Remember that each credit application you submit triggers a hard inquiry. However, if you submit all your RV loan applications within the same 2-week window, you may be able to minimize the number of points your credit score will drop from hard inquiries.
This is because the main credit scoring models often ignore additional inquiries that occur within either 14 or 45 days of each other (in the FICO and VantageScore models, respectively).
Where to get RV loans for bad credit
It’s important to know the best places to get bad-credit RV financing so that you don’t end up getting rejected or offered terrible loan terms. Here are the four best places to start shopping around:
Your current bank or credit union
You may be able to get better RV financing deals from a bank or credit union that you’re already a member of, so this is a good place to start checking out your options. This is because you already have a relationship with them and they want to keep your business.
Try calling up your bank and asking what types of loans they offer and what the credit requirements are. It’s helpful if you have an idea of how much you want to borrow and what your credit score is.
If you can secure a loan from a reputable credit union or bank, this is your best option. However, the worse your credit is, the less likely this is to work out.
Bad-credit RV financing companies
There are several lenders that offer RV financing specifically to borrowers with bad credit. These companies often charge higher fees and interest rates, but they do offer poor credit or fair credit RV loans that you’ll be able to qualify for even with a low credit score.
Companies That Offer RV Financing for Bad Credit
|Company||Loan Details||Minimum Credit Score|
|Southeast Financial||- Loan amount: Up to $75,000|
- Loan term: 60–180 months
- Eligible RVs: up to 15 years old
|GreatRVLoan||- Loan amount: $10,000+|
- Down payment: 10%
- Eligible RVs: up to 15 years old
|Good Sam||- Loan amount: Up to $50,000|
- Eligible RVs: Up to 15 years old (20 years old for diesel pushers)
|My Financing USA||- Loan amount: $10,000+|
- Down payment: 10%
- Interest rate: 7.95%–18.95%
Financing an RV directly from an RV dealership can simplify the whole loan application process and boost your odds of approval. However, dealership financing does have a couple of downsides you should bear in mind.
Understand the risks of “buy here, pay here” dealerships
RV dealerships that offer in-house financing (also known as buy here, pay here dealerships) can be a tempting option if you have poor credit because they often have very low credit requirements.
But don’t be fooled—these companies are notorious for charging extra fees and hiking up their interest rates. This is because you’re not getting your loan directly from the dealer. They’re still approaching a third-party lender; going through a middleman just gives them the chance to tack on extra charges.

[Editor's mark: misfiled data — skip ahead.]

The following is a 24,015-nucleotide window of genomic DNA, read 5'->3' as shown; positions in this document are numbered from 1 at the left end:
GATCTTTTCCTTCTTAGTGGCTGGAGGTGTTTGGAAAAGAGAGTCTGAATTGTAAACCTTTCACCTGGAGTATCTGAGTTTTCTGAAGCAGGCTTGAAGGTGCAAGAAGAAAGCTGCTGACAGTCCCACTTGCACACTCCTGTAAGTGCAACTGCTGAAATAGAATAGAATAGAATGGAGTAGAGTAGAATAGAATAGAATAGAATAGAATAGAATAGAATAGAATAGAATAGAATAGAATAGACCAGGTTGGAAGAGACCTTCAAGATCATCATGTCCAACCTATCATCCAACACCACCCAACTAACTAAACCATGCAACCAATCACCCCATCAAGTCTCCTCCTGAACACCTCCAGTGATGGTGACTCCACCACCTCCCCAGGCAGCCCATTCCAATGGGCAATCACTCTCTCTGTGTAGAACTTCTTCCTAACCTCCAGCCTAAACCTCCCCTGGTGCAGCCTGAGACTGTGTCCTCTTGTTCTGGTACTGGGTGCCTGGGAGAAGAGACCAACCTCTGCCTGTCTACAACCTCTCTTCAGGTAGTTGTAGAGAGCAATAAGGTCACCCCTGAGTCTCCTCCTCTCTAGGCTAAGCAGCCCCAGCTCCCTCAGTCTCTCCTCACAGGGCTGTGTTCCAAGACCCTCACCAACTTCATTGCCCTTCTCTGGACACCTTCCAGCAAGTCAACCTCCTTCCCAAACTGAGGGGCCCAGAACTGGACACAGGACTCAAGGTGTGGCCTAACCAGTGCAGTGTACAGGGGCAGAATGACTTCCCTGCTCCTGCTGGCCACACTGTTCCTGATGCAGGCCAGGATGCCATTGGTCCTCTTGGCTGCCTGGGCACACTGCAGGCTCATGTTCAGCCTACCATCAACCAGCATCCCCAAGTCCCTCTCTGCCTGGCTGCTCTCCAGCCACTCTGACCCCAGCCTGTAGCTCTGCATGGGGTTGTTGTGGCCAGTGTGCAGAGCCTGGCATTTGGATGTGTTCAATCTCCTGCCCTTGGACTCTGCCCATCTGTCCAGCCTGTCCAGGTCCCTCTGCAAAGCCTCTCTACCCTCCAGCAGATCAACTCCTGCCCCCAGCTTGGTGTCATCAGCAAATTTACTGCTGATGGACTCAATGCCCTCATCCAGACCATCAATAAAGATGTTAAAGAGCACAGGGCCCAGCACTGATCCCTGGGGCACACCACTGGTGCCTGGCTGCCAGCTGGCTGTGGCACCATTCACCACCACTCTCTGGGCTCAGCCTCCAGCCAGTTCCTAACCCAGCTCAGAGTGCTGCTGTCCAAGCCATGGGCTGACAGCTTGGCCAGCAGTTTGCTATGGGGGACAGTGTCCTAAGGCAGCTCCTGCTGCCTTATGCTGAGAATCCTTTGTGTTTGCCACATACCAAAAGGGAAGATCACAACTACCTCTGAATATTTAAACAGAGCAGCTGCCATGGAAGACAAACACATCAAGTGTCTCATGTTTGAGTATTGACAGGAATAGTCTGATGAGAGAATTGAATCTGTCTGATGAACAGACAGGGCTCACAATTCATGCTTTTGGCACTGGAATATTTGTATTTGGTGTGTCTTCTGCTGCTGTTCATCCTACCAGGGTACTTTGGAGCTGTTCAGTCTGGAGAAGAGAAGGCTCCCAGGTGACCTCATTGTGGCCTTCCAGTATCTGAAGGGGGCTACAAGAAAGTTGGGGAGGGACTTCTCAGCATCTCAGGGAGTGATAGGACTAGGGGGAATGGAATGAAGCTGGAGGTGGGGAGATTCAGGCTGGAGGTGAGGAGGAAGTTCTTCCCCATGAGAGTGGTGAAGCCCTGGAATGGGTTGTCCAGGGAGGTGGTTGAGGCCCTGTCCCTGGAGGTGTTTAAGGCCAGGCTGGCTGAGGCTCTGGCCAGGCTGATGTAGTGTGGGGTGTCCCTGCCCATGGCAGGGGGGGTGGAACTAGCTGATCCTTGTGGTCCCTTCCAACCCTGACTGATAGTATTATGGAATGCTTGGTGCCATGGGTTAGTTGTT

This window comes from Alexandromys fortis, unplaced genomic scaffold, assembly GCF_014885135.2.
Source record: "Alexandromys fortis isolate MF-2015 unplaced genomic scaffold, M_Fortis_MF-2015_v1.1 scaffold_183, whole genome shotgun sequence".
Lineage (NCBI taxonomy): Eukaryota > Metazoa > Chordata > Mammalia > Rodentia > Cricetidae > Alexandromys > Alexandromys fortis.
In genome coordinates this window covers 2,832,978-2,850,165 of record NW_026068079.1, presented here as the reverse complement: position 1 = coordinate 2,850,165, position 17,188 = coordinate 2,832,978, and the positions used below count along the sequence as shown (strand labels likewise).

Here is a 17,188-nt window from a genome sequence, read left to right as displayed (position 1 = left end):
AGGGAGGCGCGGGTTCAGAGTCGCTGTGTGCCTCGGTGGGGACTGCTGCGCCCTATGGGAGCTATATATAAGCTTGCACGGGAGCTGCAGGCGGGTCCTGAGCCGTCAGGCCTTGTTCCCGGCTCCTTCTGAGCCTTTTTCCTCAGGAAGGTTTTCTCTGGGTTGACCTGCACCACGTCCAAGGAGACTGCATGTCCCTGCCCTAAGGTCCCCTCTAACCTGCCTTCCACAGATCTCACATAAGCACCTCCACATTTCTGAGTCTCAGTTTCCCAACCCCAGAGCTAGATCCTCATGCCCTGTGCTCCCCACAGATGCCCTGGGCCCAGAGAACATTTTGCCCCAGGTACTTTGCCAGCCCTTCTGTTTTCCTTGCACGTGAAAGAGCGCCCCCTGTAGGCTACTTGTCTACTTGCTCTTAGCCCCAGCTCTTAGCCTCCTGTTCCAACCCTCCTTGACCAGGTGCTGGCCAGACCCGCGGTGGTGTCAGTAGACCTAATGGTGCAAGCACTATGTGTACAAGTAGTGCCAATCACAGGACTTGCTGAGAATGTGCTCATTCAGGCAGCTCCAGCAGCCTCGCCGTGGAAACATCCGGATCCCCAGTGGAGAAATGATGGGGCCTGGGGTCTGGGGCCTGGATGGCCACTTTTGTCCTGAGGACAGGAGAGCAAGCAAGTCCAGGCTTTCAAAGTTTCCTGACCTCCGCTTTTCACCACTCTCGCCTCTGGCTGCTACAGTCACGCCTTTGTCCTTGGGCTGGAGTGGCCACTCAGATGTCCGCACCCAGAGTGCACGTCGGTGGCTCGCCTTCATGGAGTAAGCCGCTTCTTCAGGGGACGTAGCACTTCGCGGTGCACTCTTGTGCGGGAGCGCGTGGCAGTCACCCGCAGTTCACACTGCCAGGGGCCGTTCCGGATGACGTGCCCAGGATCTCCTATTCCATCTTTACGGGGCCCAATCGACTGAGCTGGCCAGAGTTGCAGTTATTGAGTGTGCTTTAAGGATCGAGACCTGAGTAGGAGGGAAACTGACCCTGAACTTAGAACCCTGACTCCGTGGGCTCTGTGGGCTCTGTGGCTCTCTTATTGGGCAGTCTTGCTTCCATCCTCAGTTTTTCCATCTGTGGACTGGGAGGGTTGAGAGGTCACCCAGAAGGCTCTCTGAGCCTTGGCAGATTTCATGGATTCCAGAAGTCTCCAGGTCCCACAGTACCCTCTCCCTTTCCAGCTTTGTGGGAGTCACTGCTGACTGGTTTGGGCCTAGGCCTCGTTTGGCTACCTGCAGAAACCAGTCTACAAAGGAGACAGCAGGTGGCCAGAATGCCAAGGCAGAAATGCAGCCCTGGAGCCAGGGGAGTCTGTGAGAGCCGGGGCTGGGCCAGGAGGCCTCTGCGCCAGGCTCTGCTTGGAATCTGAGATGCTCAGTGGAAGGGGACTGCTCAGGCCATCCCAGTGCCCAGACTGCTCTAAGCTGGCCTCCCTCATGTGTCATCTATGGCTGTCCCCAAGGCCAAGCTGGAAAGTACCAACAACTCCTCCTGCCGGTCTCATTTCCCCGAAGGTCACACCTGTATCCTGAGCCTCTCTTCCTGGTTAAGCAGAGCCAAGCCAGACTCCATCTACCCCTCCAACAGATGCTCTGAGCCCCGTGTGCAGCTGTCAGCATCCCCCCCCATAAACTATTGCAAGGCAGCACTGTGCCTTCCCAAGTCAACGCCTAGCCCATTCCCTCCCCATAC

Think carefully before opting for buy here, pay here RV financing. You don’t want to risk racking up more debt than you can pay off or even facing repossession.
Private loan sellers
You may be able to buy a used RV by taking over someone else’s RV loan. However, this might not be as simple as you’d expect (especially with no credit check).
The trick is that you need to find someone who has an assumable loan (where the terms of the loan agreement allow for the loan to be transferred from one person to another).
Many RV loans don’t allow takeovers—and if they do, the lender will probably want to review your credit history anyway. This is because when you assume someone else’s loan, the legal obligation to repay the loan is transferred to you, and the original borrower is off the hook.
What to do after getting bad-credit RV financing
Once you’ve finally gotten your RV, you may be in the mood to celebrate with a weekend camping trip—and decidedly not in the mood to think about the future of your loan and finances.
However, planning your next steps will allow you to get the most out of your RV loan and improve your credit and finances.
Use your RV loan as an opportunity to build credit
Like all other credit accounts, RV loans affect your credit score. This can be for better or for worse, depending on whether you keep on top of your loan payments.
A single late payment on your RV loan will do a great deal of damage to your credit and make creditors less willing to extend credit to you in the future. On the other hand, making consistent, on-time payments will allow you to establish a positive payment history and gradually rebuild your credit.
Refinance your RV loan
Once you’ve had your RV for a year or two and your on-time payments have strengthened your credit history, you’ll be able to qualify for an RV loan with better terms.
Refinancing your RV can be a good way to save money on interest. However, make sure to factor in the length of the repayment period into your calculations of the loan cost—a lower interest rate could still mean you’re paying more in interest if you’d be repaying your loan for longer.
If you play your cards right, refinancing your bad-credit RV loan with a more attractive loan will get you some of the benefits of good credit and give you a solid foundation for further improving your credit and financial health in the future.